Where have we come from and where are we going? The paediatric HIV programme in Johannesburg, South Africa, from 2004 to 2018: A retrospective analysis of programme trends
Background. The paediatric HIV treatment programme in South Africa (SA) has grown since its inception in 2004. Despite this impressive scale-up of antiretroviral therapy (ART) in children, the proportion of children started on ART and retained in care remains unacceptably low, with only 47% of the 340 000 HIV-positive children in SA on ART in 2020. Johannesburg is one of the districts in SA with the largest number of children living with HIV who are not on ART, and is a priority district for paediatric case finding and retention.
Objectives. To describe the dynamics of the paediatric HIV programme in Johannesburg, SA.
Methods. A secondary analysis was conducted on patient-level HIV treatment data from TIER.Net, the nationally mandated HIV/ART database. Children aged <15 years who received ART between January 2004 and June 2019 at public health facilities in Johannesburg were included. We reported the number of children on ART and the number who entered and exited the programme by age group over time, and analysed the trends of these indicators.
Results. By December 2018, 7 630 children aged <15 years remained in Johannesburg’s paediatric ART programme: 82.5% were aged 5 - <15 years, with 54.1% of these being 10 - <15 years old. During the study period, 19 850 children were newly initiated on ART. New initiations slowed from 2013, to range from 1 172 to 1 373 yearly. In 2018, 34.2% of initiators were aged <1 year, 24.2% 1 - <5 years and 41.6% 5 - <15 years. Despite these initiations, the number of children on ART only grew by 97 in 2018, owing to programme losses. In 2018, 924 children (12.1%) aged out, 35 (0.5%) died and 983 (12.9%) were lost to follow-up (LTFU), the latter having increased from 10.7% in 2017. Of children who aged out of the paediatric ART programme, 56.3% remained in care at the same facility.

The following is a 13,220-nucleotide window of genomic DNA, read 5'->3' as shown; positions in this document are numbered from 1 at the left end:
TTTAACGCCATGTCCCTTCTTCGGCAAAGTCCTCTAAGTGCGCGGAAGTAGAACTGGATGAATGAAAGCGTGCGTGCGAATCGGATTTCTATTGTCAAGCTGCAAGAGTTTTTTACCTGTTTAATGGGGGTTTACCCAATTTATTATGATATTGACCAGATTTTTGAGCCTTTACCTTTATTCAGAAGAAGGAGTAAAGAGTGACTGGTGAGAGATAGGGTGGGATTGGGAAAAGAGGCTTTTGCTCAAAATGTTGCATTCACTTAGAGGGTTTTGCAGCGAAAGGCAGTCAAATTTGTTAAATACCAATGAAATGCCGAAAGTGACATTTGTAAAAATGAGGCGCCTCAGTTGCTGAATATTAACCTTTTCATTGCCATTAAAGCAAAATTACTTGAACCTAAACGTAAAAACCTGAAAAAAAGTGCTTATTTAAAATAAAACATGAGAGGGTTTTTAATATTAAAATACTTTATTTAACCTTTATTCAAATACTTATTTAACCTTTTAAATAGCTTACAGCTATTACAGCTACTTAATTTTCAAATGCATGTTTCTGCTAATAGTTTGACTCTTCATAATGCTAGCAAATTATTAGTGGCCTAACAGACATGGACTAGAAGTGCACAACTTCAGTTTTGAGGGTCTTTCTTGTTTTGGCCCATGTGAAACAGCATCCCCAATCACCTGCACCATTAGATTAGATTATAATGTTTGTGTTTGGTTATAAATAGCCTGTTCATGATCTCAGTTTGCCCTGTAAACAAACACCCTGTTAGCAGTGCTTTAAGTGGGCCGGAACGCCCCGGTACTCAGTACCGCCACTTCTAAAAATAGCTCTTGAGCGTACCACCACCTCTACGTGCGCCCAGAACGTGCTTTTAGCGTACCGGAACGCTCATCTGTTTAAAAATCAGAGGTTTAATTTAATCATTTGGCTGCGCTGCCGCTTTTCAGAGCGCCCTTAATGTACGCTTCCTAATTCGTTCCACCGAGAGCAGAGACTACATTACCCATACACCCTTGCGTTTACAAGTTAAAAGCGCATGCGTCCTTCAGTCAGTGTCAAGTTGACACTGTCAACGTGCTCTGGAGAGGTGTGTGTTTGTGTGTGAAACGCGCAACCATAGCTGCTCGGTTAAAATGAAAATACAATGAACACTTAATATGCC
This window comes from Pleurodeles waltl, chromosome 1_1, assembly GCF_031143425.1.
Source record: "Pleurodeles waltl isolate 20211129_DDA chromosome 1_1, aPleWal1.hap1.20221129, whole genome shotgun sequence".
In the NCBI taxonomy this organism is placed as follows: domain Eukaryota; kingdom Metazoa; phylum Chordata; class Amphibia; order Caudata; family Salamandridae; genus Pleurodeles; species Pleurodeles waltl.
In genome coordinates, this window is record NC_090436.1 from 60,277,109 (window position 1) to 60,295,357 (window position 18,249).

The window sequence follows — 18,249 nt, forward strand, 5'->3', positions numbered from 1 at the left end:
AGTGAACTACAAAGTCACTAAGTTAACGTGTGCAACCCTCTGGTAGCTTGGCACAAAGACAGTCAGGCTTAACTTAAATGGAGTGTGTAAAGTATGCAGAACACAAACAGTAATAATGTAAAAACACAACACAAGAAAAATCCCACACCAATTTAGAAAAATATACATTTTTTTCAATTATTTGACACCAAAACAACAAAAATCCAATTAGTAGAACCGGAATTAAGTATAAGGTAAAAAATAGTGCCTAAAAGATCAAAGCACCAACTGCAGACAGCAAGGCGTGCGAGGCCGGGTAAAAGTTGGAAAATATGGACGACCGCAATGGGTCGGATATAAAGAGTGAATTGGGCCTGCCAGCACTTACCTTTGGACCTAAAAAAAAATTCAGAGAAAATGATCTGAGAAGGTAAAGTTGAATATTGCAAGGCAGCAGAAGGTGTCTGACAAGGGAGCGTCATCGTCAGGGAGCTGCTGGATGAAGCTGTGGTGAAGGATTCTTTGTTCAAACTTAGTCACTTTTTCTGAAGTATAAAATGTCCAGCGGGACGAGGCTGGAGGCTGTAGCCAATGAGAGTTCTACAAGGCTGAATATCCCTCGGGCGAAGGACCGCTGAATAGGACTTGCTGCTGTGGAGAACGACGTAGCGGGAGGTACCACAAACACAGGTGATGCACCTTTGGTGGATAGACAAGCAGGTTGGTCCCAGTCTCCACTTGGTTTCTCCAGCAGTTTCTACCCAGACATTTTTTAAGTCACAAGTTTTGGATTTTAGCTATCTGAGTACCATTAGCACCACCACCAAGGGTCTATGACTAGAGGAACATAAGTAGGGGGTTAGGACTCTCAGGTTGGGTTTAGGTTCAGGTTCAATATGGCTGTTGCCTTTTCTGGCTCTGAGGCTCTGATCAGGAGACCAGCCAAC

Conclusion. Early in the SA ART roll-out, many children were found to be HIV infected and started on ART. This number started to slow in 2013, after which the growth rate of the paediatric HIV programme also began to slow. Scale-up of methods for identifying older children with HIV is needed. While ageing out of the paediatric programme is a consideration, the number of children LTFU remains unacceptably high. Further interrogation of barriers to paediatric retention is needed to help realise the Joint United Nations Programme on HIV and AIDS (UNAIDS) 90:90:90 goals for children in SA.
J L Dunlop, Anova Health Institute, Johannesburg, South Africa; Department of Community Paediatrics, School of Paediatrics, Faculty of Health Sciences, University of the Witwatersrand, Johannesburg, South Africa
R R Lilian, Anova Health Institute, Johannesburg, South Africa
C L Tait, Anova Health Institute, Johannesburg, South Africa
M Mabitsi, Anova Health Institute, Johannesburg, South Africa
H Struthers, Anova Health Institute, Johannesburg, South Africa; Division of Infectious Diseases and HIV Medicine, Department of Medicine, Faculty of Health Sciences, University of Cape Town, South Africa
J A McIntyre, Anova Health Institute, Johannesburg, South Africa; School of Public Health and Family Medicine, Faculty of Health Sciences, University of Cape Town, South Africa
K Rees, Anova Health Institute, Johannesburg, South Africa; School of Public Health, Faculty of Health Sciences, University of the Witwatersrand, Johannesburg, South Africa
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Date published: 2022-04-30
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